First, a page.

White House Blocks New Coronavirus Vaccine Guidelines
The White House is blocking new coronavirus vaccine guidelines from the Food and Drug Administration over concerns they will push emergency authorization past the November election, according to The New York Times.
- At issue is the recommendation that authorization not be granted until volunteers who participated in the vaccine clinical trials have been followed for a median of two months after receiving their final dose.
- The FDA submitted the guidelines to the Office of Management and Budget over two weeks ago, but they are hung up in the office of White House chief of staff Mark Meadows over political concerns.
- FDA officials later explained further to the White House “that the two-month follow-up was necessary to identify possible side effects and ensure that a vaccine’s protection against Covid-19…was not short-lived," The Times reported.
- The White House blockade has not yet budged, so the FDA is seeking other avenues to make sure the vaccines meet new guidelines. This includes sharing the standards with an outside advisory committee of experts.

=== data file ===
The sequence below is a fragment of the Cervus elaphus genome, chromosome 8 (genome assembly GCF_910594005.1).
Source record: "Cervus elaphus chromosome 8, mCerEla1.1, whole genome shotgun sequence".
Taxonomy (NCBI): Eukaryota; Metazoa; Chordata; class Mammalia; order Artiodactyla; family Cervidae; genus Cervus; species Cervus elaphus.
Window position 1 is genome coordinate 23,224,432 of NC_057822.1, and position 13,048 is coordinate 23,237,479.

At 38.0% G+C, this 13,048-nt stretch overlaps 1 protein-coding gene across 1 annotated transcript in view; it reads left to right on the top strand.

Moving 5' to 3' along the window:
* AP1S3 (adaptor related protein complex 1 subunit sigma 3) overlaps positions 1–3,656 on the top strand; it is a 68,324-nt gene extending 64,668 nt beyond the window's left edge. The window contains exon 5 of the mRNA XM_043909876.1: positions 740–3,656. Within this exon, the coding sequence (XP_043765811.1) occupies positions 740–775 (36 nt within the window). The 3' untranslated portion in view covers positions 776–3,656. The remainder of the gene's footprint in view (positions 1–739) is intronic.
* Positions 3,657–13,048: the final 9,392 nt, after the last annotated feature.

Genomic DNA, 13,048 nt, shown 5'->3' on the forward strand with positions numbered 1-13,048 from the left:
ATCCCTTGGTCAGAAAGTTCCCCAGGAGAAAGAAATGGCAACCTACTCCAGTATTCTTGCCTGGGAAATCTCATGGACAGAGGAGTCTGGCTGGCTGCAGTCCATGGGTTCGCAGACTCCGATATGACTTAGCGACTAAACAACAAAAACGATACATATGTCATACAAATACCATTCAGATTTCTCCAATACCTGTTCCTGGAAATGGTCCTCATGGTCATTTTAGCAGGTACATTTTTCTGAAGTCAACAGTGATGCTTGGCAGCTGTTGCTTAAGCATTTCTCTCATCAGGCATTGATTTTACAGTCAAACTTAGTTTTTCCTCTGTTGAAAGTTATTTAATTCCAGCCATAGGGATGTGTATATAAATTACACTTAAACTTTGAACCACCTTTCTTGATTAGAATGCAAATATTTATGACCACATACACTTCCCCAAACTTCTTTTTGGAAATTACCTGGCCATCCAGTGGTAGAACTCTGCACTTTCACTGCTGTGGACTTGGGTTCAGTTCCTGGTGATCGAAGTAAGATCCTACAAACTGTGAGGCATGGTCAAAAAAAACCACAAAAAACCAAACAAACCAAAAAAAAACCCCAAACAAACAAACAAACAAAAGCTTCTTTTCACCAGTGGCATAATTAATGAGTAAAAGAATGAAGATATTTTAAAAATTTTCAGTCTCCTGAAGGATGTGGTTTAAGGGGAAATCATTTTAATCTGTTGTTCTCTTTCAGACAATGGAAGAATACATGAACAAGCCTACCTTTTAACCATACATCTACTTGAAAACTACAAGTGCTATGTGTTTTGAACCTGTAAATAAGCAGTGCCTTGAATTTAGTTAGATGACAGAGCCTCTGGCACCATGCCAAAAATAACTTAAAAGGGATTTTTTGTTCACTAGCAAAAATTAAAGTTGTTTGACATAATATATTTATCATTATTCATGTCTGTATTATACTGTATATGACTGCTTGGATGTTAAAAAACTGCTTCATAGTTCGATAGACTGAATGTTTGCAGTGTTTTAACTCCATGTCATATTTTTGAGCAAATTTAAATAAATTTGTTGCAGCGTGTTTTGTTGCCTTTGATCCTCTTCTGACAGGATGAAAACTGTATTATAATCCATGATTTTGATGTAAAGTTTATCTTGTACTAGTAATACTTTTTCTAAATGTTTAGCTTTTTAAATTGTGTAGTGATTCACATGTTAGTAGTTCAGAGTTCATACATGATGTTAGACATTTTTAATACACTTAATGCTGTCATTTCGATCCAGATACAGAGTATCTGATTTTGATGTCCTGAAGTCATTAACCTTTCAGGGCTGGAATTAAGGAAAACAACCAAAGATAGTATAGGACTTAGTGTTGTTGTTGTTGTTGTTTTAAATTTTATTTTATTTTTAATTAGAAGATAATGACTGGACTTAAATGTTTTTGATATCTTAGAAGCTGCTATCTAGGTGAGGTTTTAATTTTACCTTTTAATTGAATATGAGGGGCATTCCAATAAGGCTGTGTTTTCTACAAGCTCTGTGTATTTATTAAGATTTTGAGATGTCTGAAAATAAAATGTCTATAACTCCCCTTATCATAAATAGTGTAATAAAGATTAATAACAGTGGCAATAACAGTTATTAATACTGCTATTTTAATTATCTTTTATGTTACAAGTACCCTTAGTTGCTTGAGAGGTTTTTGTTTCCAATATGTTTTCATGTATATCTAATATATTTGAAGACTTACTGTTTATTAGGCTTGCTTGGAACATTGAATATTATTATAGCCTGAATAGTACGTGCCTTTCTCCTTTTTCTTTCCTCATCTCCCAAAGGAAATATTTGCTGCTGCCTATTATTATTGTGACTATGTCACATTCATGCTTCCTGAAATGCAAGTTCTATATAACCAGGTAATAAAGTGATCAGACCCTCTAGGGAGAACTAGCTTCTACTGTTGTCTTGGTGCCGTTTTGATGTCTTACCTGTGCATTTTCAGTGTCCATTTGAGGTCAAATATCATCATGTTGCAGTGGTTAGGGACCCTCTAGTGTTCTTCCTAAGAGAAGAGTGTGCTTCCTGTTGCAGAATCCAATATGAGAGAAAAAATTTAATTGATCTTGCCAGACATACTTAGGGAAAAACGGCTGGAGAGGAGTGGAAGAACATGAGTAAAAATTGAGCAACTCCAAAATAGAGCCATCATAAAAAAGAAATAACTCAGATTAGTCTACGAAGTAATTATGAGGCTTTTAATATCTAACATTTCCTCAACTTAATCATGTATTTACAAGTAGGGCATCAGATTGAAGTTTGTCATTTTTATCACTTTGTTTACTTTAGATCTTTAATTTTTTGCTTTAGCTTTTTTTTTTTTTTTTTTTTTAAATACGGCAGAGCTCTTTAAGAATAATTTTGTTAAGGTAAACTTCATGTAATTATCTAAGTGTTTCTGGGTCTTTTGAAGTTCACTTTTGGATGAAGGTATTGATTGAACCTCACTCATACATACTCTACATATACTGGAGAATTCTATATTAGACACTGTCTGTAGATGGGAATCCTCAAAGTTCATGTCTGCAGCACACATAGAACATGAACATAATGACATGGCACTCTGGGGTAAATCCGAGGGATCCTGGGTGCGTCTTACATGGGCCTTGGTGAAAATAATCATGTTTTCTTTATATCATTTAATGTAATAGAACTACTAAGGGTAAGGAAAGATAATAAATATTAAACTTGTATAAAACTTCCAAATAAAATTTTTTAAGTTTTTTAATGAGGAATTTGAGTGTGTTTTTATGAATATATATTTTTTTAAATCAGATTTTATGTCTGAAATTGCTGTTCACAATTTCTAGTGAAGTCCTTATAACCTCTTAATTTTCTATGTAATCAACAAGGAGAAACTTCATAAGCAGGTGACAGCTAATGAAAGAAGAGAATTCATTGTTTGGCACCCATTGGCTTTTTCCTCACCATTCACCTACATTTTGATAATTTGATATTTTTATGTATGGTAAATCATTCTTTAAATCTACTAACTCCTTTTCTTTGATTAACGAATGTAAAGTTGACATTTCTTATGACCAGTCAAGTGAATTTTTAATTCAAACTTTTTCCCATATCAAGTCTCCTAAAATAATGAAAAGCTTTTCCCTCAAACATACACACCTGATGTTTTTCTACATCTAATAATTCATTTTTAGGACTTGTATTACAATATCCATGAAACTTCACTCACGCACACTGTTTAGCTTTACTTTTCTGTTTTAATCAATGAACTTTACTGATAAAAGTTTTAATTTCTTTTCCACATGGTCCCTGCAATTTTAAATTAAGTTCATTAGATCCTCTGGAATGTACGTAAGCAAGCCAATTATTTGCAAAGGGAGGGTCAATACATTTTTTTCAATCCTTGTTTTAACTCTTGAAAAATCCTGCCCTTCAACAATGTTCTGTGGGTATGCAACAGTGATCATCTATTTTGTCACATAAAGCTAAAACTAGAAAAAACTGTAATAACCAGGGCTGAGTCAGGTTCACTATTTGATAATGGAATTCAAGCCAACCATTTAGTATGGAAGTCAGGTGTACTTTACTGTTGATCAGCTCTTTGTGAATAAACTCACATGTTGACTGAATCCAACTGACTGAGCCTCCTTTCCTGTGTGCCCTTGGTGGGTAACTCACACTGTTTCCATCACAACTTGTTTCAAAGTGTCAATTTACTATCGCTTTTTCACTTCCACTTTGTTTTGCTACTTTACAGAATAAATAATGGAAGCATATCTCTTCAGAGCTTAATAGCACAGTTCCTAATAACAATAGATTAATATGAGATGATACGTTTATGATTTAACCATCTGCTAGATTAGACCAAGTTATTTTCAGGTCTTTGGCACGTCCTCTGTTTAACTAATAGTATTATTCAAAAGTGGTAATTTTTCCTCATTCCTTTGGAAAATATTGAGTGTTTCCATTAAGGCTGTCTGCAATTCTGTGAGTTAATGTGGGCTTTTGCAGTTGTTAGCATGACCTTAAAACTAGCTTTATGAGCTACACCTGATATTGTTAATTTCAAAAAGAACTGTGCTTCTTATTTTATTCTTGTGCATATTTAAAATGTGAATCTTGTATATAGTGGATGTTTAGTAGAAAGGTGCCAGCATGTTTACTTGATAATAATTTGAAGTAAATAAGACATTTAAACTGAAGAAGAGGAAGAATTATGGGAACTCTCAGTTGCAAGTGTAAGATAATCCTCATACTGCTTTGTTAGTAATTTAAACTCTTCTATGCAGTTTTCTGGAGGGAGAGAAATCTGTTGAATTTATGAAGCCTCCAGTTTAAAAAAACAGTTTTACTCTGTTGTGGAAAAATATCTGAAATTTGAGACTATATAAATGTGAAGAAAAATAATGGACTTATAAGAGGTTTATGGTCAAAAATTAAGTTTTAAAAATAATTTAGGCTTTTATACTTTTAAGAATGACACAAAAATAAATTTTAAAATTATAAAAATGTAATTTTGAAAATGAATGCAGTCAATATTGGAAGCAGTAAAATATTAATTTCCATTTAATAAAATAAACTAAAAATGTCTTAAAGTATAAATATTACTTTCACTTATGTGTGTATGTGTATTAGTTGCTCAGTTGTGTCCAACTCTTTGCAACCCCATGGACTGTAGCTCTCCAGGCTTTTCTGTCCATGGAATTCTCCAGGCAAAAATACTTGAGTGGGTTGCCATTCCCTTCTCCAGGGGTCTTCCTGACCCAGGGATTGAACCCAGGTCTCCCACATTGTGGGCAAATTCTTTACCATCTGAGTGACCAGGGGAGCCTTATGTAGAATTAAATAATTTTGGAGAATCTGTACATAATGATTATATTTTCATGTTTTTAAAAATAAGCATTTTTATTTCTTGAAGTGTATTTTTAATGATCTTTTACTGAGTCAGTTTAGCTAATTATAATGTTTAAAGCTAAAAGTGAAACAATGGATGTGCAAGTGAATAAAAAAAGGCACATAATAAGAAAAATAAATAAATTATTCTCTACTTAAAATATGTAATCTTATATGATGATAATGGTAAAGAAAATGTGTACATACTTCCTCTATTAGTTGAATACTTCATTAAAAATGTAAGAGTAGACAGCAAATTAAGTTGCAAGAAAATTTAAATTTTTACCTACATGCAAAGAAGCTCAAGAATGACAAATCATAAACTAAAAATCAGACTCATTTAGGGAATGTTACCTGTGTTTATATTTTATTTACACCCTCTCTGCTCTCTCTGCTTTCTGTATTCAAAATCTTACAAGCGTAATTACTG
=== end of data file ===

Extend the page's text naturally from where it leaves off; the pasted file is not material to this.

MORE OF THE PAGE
- FDA officials hope the committee, which is supposed to meet publicly prior to the emergency authorization of any vaccine, will enforce the guidelines no matter the White House’s reaction.
By refusing to allow the Food and Drug Administration to release them, the White House is undercutting the government’s effort to reassure the public that any vaccine will be safe and effective, health experts fear.
A survey published last month by the Pew Research Center found that 51 percent of Americans would either probably or definitely take one, down from 72 percent in May.
- Per the NYT, “Some vaccine makers, including Johnson & Johnson, have publicly indicated that they will follow the agency’s recommendations, regardless of the White House’s actions.”
- The most likely candidates for receiving any vaccine that achieves emergency authorization are high-risk populations like health care workers, The Times noted.
In addition to the two-month follow-up period, the guidelines stated that there should be at least five cases of severe infection in the placebo group as evidence that a vaccine is effective in preventing more than just mild to moderate illness. About 10 percent of Covid-19 cases are considered severe.
The guidelines also laid out the agency’s expectation that vaccine makers would continue to assess the long-term safety and efficacy of the drug, if granted emergency use authorization.
- The Washington Post noted that "President Trump has repeatedly said a vaccine would be ready by Nov. 3, and many scientists fear he might attempt to intervene in a review process designed to boost public trust in a vaccine."